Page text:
Curtis mourns the loss of Michael Tree (Violin ’55) who passed away on Friday, March 30. A member of our viola faculty for 50 years and a founding member of the Guarneri Quartet, Mr. Tree was a mentor and inspiration to generations of Curtis violists. He carried on the Curtis string legacy he inherited from his Curtis teachers Efrem Zimbalist, Lea Luboshutz, and Veda Reynolds.
“He was one of the original quartet superstar violists,” remembers President Roberto Díaz. “Through his playing he raised the bar and through his teaching he left a legacy—some of the greatest young string quartet violists and orchestra principals are Michael Tree students. We will remember him for his humanity, his wit, and his incredible commitment to music, the quartet, and Curtis.” We extend our heartfelt sympathy to the family, friends, colleagues, and students of Mr. Tree.
An accomplished soloist, Mr. Tree made his Carnegie Hall debut in 1954 and has subsequently appeared as both violinist and violist with many major orchestras. He participated in leading festivals, including Casals, Spoleto, Israel, Santa Fe, Tanglewood, Aspen, and Marlboro. It was at Marlboro that the Guarneri Quartet was formed in the late 1950s by Mr. Tree, cellist David Soyer, and two other violinists, John Dalley (Violin ’57) and Arnold Steinhardt (Violin ’59). Mr. Tree volunteered to play viola, cementing the course of his career.
With the Guarneri String Quartet, Mr. Tree performed on virtually every concert series throughout the world and was awarded the New York City Seal of Recognition. He recorded more than 80 chamber music works for the Columbia, RCA, Philips, Arabesque, Nonesuch, and Vanguard labels. In addition, Mr. Tree was a member of the string trio Divertimento and, as violinist, of the Fleisher, Jolley, TreeO.
Also a dedicated pedagogue, Mr. Tree served on the faculties of the University of Maryland, Manhattan School of Music, Juilliard School, and Bard College Conservatory of Music in addition to his decades of teaching at Curtis.
Find a full obituary from the Philadelphia Inquirer here.
On September 16, Curtis presented a memorial tribute to Michael Tree in Field Concert Hall. Students, colleagues, members of his family, and admirers from near and far came together to celebrate a life that meant so much to so many. In continuation of our commemoration of Mr. Tree, his past students and colleagues share touching memories and tributes.
Diana Steiner (Violin '47, '59)
Michael has been a part of my life since he entered Curtis as a young teenager. We were kids together studying with Zimbalist and Reynolds. I frequently accompanied his lessons in my dual capacity as violin student and assistant staff piano accompanist. We were friends immediately and remained that way, lifelong. Our lives intertwined at many junctures: at Camden, Maine; at Marlboro, Vermont; and in later years, when he mentored and encouraged my daughter Marcia in her efforts to make the harp a full member of the chamber music world. Michael was always generous with his knowledge and a joy to be around. Our last visit, when he came to Los Angeles, was breakfast at our home. I remember he wouldn’t eat grapefruit (“not good with Lipitor!”) Who knew that another nasty illness would take him from us. A great loss to family, friends, and the music world.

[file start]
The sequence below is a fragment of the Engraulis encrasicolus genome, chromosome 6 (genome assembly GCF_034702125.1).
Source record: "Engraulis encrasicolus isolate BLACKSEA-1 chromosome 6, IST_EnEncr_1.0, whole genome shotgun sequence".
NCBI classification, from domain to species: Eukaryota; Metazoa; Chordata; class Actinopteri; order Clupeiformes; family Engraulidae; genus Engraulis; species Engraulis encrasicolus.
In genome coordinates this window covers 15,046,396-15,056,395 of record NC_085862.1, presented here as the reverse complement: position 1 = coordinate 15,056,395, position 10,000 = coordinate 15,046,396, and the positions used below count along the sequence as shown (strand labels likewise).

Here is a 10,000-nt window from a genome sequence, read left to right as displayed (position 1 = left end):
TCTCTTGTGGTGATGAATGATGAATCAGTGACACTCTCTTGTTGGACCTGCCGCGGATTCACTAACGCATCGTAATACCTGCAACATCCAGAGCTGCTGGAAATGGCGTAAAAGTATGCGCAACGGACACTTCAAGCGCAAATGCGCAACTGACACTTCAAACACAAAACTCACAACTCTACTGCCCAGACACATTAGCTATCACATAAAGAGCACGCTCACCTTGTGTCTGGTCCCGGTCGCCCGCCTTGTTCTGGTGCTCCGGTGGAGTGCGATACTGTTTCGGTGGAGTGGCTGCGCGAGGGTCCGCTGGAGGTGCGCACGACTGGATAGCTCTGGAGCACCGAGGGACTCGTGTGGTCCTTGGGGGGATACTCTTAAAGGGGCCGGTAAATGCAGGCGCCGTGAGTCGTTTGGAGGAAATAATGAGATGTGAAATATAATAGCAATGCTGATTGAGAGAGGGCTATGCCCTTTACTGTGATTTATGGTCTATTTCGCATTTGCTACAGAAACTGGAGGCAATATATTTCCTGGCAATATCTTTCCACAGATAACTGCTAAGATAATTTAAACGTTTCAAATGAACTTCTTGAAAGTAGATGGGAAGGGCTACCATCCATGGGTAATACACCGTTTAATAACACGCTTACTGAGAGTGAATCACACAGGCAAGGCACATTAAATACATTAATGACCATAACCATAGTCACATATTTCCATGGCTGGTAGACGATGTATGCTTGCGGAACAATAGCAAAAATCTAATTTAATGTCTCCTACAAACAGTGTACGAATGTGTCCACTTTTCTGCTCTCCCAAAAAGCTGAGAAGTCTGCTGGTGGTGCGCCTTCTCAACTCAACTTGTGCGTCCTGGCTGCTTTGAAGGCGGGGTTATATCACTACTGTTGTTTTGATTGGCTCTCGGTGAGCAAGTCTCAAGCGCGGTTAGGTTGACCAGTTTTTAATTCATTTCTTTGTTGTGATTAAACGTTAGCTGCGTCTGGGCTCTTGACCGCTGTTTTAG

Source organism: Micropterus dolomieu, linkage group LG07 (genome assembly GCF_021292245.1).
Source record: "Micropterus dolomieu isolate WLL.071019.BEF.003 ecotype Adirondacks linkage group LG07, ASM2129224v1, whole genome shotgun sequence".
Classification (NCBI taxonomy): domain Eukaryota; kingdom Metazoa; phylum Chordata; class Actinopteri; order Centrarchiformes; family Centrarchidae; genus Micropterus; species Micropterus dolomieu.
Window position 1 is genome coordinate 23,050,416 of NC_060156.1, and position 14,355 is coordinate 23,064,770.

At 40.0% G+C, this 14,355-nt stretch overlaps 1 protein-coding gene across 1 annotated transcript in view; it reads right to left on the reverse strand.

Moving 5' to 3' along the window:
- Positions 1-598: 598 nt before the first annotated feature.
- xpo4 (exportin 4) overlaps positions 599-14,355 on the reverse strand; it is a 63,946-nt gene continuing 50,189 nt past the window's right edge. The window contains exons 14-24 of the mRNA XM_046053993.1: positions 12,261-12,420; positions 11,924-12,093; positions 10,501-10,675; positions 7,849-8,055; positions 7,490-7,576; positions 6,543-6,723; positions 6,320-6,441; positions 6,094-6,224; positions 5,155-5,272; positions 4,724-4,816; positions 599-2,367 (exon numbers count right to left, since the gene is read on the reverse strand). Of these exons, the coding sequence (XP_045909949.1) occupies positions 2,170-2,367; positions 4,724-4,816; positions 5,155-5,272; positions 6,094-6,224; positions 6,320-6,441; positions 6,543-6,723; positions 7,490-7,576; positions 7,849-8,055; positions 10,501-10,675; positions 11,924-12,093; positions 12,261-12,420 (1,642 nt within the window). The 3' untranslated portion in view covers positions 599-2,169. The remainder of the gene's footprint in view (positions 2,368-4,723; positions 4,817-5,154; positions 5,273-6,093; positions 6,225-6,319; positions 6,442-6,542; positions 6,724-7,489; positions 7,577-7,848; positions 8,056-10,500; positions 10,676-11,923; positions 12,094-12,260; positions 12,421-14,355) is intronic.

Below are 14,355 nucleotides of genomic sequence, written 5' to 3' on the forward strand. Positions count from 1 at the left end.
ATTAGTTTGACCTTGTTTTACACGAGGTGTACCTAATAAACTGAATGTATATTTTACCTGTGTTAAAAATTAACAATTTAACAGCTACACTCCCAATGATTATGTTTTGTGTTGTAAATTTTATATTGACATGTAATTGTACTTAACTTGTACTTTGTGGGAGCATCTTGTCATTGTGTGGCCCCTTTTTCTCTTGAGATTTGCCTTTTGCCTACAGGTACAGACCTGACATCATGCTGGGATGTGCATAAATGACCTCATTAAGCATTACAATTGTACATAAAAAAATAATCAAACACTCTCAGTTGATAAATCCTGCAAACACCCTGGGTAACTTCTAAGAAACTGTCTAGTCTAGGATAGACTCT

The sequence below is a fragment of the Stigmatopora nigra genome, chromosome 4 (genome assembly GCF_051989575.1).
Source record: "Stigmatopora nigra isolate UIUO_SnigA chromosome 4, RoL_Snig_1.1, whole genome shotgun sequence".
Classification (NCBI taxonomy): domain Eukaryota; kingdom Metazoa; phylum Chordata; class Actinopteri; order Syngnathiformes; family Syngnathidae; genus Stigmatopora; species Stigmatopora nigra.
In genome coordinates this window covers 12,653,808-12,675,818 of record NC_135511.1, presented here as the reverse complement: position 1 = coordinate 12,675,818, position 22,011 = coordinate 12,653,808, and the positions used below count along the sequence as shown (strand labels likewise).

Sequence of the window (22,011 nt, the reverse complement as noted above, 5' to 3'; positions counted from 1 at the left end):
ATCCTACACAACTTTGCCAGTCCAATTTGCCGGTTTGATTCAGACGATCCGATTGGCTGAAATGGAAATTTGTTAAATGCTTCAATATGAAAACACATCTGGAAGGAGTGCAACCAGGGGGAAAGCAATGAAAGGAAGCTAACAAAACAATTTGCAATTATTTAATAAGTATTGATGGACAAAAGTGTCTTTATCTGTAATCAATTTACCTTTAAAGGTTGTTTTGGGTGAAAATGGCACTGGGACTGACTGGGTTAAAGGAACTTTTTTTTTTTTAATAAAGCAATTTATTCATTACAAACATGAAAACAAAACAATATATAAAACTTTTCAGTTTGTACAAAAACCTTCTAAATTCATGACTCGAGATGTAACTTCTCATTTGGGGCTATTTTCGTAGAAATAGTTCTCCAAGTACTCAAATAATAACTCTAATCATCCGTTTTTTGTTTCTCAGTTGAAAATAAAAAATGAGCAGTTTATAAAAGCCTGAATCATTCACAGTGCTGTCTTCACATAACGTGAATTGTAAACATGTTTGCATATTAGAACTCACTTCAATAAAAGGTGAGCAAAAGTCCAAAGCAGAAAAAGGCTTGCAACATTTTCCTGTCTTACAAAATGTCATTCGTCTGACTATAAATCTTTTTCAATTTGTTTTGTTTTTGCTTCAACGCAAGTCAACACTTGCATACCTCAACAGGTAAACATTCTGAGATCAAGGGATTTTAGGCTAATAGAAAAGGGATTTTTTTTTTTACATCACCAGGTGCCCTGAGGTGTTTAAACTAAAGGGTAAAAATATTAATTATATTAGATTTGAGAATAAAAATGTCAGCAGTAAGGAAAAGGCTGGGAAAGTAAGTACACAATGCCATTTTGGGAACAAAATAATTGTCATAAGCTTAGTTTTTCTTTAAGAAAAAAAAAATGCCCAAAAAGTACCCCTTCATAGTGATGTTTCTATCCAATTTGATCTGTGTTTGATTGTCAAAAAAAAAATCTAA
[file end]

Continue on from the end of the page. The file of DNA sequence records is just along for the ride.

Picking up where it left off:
I feel privileged to have had the good fortune to both study and perform alongside such an individual, the like of which we will probably never see again.
I was so lucky to see Michael and Jani after quite a few years—once having lunch together at their Manhattan home, and once at Carnegie Hall when they joined a rehearsal of our orchestra playing Bruckner’s 9th symphony. I felt so blessed being able to see Michael full of positive spirits and his unique charming way of being—so kindly accompanied by his beloved wife Jani who made this encounter possible. It was the last time that I saw him.
We hugged each other before they both walked away towards Central Park—the most touching good-bye ever. For me, as for so many musicians around the globe, he will always be loved and adored for his unique way of playing—his deep velvety sound making the Guarneri Quartet more special than any other quartet in history—as well as being this humble and most inspiring human being.
Beth Levin (Piano '70)
Thank you for the opportunity to join in remembering this great musician.
I worked with Michael Tree at Curtis and at Marlboro on some of the great piano and string repertoire. He was inspirational to say the least, funny, warm and a superb guide to the depth and power of chamber music. He helped form my approach to making music that I carry through to today in performance.